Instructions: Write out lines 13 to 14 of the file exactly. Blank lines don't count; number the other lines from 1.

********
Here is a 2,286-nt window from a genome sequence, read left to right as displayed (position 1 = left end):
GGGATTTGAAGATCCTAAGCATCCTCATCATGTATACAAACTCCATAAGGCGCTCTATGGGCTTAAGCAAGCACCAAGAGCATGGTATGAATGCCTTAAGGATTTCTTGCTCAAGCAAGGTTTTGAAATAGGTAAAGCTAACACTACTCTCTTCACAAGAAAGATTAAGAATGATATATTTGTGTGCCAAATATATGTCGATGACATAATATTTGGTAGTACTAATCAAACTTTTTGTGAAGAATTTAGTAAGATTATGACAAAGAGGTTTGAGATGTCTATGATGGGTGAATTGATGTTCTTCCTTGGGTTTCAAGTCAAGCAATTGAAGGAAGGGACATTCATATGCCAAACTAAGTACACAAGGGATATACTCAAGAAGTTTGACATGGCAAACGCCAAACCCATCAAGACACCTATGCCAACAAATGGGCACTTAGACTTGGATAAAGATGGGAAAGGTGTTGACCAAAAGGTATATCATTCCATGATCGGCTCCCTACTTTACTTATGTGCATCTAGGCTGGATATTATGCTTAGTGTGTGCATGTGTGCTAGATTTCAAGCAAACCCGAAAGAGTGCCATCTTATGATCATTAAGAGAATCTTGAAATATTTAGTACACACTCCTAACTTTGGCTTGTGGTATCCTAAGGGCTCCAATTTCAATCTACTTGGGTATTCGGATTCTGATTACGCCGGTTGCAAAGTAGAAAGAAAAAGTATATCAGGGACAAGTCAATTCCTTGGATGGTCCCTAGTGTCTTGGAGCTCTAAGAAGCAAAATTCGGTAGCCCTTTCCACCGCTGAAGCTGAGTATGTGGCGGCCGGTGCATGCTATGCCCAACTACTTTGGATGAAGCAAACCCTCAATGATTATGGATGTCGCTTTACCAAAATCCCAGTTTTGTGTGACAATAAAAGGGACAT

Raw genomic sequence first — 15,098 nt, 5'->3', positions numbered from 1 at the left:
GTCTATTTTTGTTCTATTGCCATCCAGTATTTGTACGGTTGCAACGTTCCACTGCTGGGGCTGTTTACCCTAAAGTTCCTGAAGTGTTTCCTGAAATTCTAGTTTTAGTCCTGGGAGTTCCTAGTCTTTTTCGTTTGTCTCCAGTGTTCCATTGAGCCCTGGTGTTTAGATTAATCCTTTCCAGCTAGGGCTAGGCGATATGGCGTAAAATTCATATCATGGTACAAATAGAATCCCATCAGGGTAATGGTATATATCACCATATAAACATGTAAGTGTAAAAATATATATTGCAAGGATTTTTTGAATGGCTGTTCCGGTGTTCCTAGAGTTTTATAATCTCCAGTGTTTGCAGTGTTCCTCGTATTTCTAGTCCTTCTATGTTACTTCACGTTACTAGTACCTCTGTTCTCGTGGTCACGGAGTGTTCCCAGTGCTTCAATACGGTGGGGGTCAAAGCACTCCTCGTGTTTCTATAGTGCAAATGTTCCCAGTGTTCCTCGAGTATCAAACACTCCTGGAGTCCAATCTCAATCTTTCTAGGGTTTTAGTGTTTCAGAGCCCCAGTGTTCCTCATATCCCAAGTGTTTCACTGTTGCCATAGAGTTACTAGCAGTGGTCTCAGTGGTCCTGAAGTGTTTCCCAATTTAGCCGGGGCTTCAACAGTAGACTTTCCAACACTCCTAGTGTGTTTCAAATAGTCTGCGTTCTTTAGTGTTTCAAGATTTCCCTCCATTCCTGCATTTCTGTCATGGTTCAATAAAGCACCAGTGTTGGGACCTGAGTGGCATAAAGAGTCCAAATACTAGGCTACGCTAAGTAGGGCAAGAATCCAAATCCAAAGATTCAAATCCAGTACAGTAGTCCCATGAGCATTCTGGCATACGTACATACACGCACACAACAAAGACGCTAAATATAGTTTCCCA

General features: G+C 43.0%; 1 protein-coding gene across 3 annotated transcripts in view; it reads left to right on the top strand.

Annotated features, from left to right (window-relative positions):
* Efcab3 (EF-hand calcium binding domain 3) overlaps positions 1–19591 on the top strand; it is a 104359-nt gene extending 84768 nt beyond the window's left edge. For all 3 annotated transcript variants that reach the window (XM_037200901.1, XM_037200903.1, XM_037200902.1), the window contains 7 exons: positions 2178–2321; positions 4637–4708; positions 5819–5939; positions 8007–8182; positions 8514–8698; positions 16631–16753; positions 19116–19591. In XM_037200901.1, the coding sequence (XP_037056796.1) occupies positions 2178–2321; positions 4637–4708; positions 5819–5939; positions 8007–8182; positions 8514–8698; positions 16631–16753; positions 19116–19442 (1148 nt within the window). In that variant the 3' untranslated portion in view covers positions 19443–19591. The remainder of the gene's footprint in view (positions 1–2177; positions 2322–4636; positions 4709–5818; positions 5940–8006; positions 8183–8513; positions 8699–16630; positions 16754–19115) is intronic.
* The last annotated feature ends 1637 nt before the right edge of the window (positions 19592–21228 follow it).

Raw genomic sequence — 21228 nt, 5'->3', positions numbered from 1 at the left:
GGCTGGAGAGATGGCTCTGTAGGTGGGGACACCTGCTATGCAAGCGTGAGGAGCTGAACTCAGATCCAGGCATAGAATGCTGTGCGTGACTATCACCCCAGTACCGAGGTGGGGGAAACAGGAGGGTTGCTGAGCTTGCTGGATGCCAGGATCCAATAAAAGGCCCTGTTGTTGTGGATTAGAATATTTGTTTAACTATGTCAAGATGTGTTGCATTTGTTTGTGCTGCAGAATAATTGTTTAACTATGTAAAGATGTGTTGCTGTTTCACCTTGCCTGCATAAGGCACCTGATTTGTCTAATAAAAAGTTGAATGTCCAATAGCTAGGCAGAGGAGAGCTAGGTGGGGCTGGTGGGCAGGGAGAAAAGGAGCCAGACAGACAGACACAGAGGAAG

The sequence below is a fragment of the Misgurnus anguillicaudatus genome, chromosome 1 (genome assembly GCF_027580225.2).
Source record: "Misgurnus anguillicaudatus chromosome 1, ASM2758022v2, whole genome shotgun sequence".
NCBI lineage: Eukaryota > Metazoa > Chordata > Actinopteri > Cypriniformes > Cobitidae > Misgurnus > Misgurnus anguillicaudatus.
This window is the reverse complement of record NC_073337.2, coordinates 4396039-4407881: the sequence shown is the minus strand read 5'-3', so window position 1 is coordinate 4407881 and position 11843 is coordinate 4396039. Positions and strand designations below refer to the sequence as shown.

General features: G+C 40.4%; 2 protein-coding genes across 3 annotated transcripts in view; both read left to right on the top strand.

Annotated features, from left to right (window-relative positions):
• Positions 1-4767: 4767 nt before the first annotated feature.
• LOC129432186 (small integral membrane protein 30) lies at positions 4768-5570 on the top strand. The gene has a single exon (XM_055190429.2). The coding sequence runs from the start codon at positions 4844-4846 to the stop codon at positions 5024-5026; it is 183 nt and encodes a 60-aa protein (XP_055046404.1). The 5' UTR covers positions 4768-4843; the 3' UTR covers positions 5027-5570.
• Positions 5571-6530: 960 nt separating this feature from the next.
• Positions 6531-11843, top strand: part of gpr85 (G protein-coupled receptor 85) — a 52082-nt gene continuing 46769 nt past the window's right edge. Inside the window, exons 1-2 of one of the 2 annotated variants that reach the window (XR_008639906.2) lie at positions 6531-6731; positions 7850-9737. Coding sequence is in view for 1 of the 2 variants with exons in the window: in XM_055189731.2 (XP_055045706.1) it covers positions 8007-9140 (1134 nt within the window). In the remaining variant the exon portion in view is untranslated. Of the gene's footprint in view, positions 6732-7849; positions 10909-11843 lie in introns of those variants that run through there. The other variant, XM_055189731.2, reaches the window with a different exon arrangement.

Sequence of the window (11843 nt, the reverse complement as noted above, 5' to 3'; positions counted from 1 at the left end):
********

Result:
NCBI lineage: Eukaryota > Metazoa > Chordata > Actinopteri > Cypriniformes > Cobitidae > Misgurnus > Misgurnus anguillicaudatus.
This window is the reverse complement of record NC_073337.2, coordinates 4396039-4407881: the sequence shown is the minus strand read 5'-3', so window position 1 is coordinate 4407881 and position 11843 is coordinate 4396039. Positions and strand designations below refer to the sequence as shown.